Three blocks of N. Lexington Avenue between College Street and the I-240 overpass.
Cost:
Free.
For more
about LAAFF 2009 www.lexfestasheville.com
about Arts 2 People www.arts2people.org

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Carol Motsinger • August 14, 2009 12:15 AM
Asheville Citizen Times
www.citizen-times.com

A mermaid graces the cover of the  A mermaid graces the cover of the "Freaks of Asheville" calendar that's being celebrated in an exhibit starting Friday at Pack Place.

A mermaid graces the cover of the A mermaid graces the cover of the "Freaks of Asheville" calendar that's being celebrated in an exhibit starting Friday at Pack Place.

ASHEVILLE — A nun with a bad habit and a mountain-living mermaid sound more like characters in a bizarre dream than glossy calendar girls. Yet these individuals have found a home in the Arts 2 People’s Freaks of Asheville Calendar.
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The images in the calendar, as well as photographs and artifacts from the organization’s Lexington Avenue Arts and Fun Festival, will be celebrated in an exhibit opening 5-7 p.m. today at Pack Place.

The calendar features some of Asheville’s creative professionals, “a certain slice of the Asheville experience,” said Kitty Love, Arts 2 People’s executive director and driving force behind the calendar.

“I really just wanted to highlight who these people are,” she said. The calendar also features important dates in freak culture, such as moon phases and death and birth dates of some of the important people who contributed to the current community.

Love teamed up with John Elliston and Michael Traister, photographer for Sock Monkey Dreams and the Faces of Izzy’s project, to create a series of black-and-white portraits of Asheville’s “freaks.”

But what exactly is a freak? For Love, freaks “have been deformed by the power of their own creative potential,” she said. “They have an overwhelming creative urge, insatiable curiosity, but difficulty being amused.”

The calendar is essentially 12 months of performers and artists like burlesque performer Corky Bordeaux and folk artist Bob Seven.

“I mostly just wanted to celebrate the people who are constant contributors to the magic I see every day,” Love said.

Traister kept the setup simple — neutral background and no props other than what the subjects brought with them — to make sure the “subjects come out more,” he said. Traister thinks that part of what makes Asheville special is that there is a sense of freedom for people to be who they want and to express who they are, however they see fit.

It’s exactly that spirit that Love hopes the calendar will highlight — and help preserve. “It’s important that we retain this part of our culture as we develop into a bigger city,” she said. “I want to see the creative culture considered in terms of economic development, in terms of tourism and everything else Asheville does.”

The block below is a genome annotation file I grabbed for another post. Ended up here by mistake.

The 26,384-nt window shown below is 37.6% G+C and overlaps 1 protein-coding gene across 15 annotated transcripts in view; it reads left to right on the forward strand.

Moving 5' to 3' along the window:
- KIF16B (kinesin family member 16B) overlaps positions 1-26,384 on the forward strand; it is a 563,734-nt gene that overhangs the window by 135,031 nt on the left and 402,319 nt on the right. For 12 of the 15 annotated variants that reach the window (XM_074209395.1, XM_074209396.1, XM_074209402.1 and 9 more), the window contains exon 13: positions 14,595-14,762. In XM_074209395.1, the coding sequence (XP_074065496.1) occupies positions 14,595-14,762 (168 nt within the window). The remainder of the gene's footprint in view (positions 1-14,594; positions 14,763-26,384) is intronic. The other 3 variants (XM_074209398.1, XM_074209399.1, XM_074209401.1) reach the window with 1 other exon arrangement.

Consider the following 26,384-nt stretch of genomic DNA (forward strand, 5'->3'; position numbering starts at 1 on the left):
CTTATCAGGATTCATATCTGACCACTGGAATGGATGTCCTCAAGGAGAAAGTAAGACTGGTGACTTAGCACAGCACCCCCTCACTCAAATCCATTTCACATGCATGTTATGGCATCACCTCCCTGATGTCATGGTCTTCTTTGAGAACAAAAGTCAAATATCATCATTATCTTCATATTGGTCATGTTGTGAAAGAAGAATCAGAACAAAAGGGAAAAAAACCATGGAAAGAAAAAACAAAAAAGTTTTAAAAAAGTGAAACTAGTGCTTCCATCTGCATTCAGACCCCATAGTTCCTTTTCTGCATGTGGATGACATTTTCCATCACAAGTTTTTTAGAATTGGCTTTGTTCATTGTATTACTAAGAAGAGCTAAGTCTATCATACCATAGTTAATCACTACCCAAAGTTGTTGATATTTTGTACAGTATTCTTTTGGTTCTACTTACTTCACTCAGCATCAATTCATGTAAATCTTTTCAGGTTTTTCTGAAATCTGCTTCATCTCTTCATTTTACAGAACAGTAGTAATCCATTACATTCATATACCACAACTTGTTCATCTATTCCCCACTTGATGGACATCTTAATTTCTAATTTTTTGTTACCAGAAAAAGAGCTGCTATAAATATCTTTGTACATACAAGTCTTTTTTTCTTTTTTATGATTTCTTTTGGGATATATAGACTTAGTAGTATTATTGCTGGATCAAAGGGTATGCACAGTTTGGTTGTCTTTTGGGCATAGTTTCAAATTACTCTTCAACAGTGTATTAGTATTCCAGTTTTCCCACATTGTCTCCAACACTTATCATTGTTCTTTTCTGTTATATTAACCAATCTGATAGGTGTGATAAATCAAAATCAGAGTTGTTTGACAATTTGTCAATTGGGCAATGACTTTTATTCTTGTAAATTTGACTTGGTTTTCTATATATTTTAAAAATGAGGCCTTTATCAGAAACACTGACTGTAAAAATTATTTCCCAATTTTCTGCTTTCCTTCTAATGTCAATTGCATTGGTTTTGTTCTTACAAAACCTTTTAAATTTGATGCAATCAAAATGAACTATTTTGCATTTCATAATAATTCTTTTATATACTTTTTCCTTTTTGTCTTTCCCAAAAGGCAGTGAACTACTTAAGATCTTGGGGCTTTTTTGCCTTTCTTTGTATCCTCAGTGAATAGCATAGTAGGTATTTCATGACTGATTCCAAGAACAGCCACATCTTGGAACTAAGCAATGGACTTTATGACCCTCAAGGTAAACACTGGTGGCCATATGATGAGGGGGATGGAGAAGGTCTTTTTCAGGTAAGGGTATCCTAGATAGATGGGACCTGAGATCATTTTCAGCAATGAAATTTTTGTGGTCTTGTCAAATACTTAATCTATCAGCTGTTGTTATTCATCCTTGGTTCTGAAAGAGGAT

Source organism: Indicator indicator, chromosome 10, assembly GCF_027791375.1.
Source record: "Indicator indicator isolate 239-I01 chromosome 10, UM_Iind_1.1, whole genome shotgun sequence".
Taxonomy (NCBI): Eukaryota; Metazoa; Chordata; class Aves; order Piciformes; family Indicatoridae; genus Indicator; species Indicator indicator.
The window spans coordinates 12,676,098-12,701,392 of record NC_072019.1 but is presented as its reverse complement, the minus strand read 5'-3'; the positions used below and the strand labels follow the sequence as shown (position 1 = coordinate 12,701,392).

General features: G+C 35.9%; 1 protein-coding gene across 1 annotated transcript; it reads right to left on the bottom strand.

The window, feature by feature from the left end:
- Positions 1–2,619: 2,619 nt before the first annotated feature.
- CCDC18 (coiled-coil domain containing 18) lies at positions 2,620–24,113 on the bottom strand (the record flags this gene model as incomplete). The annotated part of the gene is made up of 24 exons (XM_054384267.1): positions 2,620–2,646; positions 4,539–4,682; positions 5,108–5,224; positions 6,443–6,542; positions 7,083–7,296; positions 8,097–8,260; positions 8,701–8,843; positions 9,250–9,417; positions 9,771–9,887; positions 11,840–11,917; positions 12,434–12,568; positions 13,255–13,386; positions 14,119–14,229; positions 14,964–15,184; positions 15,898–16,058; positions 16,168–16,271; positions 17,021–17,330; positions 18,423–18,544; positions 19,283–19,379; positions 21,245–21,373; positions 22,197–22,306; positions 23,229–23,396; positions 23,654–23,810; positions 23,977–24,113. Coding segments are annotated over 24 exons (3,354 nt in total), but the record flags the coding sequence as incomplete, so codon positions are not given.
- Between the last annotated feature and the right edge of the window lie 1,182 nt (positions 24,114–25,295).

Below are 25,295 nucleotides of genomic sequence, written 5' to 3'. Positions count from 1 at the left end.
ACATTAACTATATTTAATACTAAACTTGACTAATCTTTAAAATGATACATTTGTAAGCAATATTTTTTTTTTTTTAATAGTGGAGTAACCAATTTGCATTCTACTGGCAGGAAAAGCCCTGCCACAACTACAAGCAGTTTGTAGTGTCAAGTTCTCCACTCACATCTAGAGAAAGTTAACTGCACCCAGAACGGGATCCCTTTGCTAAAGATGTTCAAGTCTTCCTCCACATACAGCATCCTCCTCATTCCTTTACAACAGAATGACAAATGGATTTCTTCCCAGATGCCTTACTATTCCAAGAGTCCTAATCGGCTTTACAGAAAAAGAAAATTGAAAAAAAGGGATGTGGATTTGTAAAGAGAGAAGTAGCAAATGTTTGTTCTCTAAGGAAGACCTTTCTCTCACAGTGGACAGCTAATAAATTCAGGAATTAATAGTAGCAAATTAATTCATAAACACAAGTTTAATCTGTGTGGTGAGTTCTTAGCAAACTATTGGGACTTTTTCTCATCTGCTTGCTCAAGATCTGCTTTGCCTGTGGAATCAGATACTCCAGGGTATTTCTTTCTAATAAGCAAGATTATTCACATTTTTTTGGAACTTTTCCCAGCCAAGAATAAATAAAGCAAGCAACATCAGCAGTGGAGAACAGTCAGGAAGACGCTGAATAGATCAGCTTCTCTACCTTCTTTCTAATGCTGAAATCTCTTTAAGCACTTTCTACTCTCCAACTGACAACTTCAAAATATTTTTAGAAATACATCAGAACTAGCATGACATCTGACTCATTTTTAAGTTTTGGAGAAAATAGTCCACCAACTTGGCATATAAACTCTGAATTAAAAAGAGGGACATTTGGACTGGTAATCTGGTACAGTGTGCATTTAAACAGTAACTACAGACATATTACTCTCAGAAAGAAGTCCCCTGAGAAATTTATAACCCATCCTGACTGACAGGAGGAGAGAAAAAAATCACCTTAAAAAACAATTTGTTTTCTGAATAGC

The calendar is just the beginning for the project. Love hopes to produce a set of Asheville freak-themed Tarot cards and possibly a larger collection of portraits for a book. Organizers hope to have the calendar available for sale at the upcoming LAAFF, 11 a.m.-9 p.m. Sept. 6, and at downtown retailers soon. A portion of the proceeds will go toward Arts 2 People.

The Pack Place exhibit also includes images previewing next month’s LAAFF, an arts celebration organized by Arts 2 People. The exhibit will also host Michael Mooney’s bike jousting gear, a sport regularly featured at the festival. Mooney, also known as “Medieval Knievel,” a co-founder of LAAFF, also has a spot in the calendar.

Through all of its projects, “Arts 2 People has worked really hard to try to create something that can move the creative cultural experience forward,” Love said. “We want to create an opportunity for self-expression and community building.”

IF YOU GO:

What: Exhibit for the Lexington Ave. Arts and Fun Festival and the Freaks of Asheville Calendar.

When: Opening reception 5-7 p.m. Friday. The exhibit runs through Aug. 29.

Where: Pack Place Front Gallery at 2 S. Pack Square.

More information: http://www.arts2people.org or http://www.lexfestasheville.com.

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by Rebecca Sulock in Spork

Mountain Xpress Vol. 15 / Iss. 50 on 07/08/2009
http://www.mountainx.com/ae/2007/070809spork/

Photo By Jonathan Welch

Photo By Jonathan Welch

AMPlight shines: Harper Leich, Steve Lister and Kurt Thaesler paint on the Lexington Avenue mural.

Walking from midtown (the nickname I’ve tried and failed to give the land between Merrimon and Broadway, but it never catches) to downtown has gotten a lot different over the years. Used to be, you’d walk past punk/art houses and under the blandy I-240 overpass into what was really just prime hobo territory. Now you’ve got the Pioneer Building and this bright, sparkly mural gracing the concrete of those freeway pillars.

That mural is growing larger and bolder even as I type. Three deft painters are working to finish the Lexington side — watch for them up on the scaffolding, bikes parked beneath. And now the Asheville Mural Project has been awarded a $5,000 grant from the small, family Chaddick Foundation. Organizers hope to raise another $5,000 to match that grant and finish both Merrimon Avenue sides.

“It’s incredible, so awesome, we’re so grateful,” says Molly Must, AMP’s director, of the grant money. AMP is a giant community project that couldn’t exist without the talent and labor of many artists, and the money from dozens of sponsors. It took years to navigate the red-tape involved in painting a mural on N.C. DOT property, but now even the DOT is singing praise for the project.